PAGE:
Salt is considered to be sugar
From solid to liquid: The Solubility Phenomenon
The dissolving of sugar in water could be compared to the scattering of a demonstration by the police: We want to introduce ourselves to the sugar molecules as demonstrators, the water molecules as police officers. At first the two groups of protesters and police officers are separated, but when the sugar is added to the water, they meet. Now several police officers are trying to take a protester in the middle and detach him from the group of demonstrators. At the end, each demonstrator, i.e. each sugar molecule, is surrounded by several water molecules: You get a sugar solution. The individual sugar molecules are so small that you can no longer see them as sugar with the eye.
Water forms "hydrogen bonds" with certain substances
The process described takes place because the water molecules form so-called "hydrogen bonds" with the sugar molecules when they are arranged around them. The bridge formation is based on the fact that the electrons of the oxygen atoms and the nucleus (i.e. the proton) of hydrogen atoms attract each other. There are many oxygen and hydrogen atoms in sugar, and water is made up entirely of them.
When salts such as B. table salt are dissolved, something very similar happens. In salts, the ions (negatively or positively charged atoms) are arranged in a characteristic geometric structure that is stable because the ions are in a favorable energy state. You could say they "feel good" in this structure. When the salt is dissolved, the water molecules try, as with sugar, to detach individual particles from the structure and surround them. Depending on how strong the Salzgitter is and how "happy" the ions are in it, this is more or less easy. Lime, a calcium salt, has a strong lattice structure, which is why it is poorly soluble and therefore clogs the tap. Table salt is much easier to dissolve.
Can more sugar or more table salt be dissolved in water?
Most substances are known to be soluble in water. For table salt, this is 359 grams per liter (at 20 ° C). Granulated sugar (sucrose) dissolves extremely well in water at 1970 grams per liter (at 20 ° C). At 90 ° C even more than 4 kg of granulated sugar dissolve.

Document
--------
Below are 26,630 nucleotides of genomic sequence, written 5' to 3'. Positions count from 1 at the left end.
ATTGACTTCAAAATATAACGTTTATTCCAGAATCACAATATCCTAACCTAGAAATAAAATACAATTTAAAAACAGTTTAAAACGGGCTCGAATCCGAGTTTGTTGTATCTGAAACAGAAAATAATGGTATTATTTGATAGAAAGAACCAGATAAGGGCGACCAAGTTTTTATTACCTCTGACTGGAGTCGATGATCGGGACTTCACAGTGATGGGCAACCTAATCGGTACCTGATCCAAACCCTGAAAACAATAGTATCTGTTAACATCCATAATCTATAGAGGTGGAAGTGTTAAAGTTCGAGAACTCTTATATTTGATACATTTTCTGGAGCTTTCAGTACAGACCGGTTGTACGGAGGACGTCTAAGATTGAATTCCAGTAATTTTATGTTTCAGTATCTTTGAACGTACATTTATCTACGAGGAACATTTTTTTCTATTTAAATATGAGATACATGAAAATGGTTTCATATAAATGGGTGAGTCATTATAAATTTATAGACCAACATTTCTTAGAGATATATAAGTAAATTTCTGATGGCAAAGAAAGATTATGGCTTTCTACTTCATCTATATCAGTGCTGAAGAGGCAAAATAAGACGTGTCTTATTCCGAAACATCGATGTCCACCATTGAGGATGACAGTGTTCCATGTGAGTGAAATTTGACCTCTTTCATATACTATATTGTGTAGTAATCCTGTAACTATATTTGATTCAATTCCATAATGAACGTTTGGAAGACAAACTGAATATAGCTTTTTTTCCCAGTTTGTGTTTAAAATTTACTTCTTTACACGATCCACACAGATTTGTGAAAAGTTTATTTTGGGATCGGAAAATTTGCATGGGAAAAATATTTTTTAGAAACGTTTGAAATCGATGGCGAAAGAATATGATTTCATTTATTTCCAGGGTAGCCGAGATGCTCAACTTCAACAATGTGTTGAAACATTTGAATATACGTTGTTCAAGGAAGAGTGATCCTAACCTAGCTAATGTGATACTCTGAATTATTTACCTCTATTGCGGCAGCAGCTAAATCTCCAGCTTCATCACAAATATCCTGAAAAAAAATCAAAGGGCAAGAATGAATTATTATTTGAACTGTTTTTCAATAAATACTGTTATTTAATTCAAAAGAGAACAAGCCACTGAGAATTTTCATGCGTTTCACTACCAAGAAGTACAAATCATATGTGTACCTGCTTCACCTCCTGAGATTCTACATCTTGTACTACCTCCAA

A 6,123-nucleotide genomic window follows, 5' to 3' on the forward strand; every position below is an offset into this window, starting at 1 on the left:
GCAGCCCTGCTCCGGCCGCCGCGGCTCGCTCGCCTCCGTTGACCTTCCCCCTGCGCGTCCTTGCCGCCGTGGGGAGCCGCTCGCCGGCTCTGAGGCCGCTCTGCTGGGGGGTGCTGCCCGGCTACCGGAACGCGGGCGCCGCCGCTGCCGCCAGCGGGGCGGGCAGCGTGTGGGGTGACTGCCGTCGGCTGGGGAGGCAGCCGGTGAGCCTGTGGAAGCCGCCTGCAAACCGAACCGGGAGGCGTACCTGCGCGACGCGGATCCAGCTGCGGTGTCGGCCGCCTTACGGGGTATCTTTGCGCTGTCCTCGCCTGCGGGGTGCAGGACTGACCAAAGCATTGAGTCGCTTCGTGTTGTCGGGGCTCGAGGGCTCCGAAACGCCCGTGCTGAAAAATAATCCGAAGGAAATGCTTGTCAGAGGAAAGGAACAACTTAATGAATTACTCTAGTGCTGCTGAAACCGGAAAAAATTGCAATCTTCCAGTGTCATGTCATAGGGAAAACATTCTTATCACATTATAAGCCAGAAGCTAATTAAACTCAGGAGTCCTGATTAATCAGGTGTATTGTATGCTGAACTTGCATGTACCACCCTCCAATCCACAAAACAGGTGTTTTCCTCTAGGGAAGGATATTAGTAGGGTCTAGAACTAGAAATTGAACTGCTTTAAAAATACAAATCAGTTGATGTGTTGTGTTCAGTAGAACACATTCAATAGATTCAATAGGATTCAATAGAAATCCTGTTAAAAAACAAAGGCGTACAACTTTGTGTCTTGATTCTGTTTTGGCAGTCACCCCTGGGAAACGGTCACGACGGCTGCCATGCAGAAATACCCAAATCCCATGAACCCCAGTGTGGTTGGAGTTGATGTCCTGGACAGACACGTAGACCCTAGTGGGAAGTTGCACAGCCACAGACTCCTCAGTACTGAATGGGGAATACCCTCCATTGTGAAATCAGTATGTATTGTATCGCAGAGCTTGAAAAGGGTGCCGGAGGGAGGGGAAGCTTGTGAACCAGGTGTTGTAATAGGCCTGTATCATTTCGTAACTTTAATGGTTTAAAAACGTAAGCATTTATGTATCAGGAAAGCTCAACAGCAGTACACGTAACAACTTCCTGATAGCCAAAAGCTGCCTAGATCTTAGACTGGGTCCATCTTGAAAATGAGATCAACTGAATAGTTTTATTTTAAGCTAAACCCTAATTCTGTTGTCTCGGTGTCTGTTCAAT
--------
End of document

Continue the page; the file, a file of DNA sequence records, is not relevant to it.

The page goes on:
What role does temperature play?
On the one hand, molecules are more active and move faster at higher temperatures. That is why the process of loosening is faster. On the other hand, more of the solid can often be dissolved in the liquid at a higher temperature, so its solubility increases. However, this depends on the substances used. Why is that? When dissolving, the original structure of the solid is broken up and the molecules regroup. Their energy state changes: Either some energy is released in the form of heat, or heat is absorbed. Accordingly, the dissolution process is either exothermic (heat is generated) or endothermic (the process requires heat). If heat is supplied from the outside to the system of solid and liquid, this accelerates endothermic reactions. Exothermic reactions, on the other hand, no longer take place, as the system remains in equilibrium and does not heat any more, but rather wants to compensate for the heat supply by cooling. Table salt dissolves with a very weak endothermic reaction, which is why not much more can be dissolved at a higher temperature than at a lower temperature.
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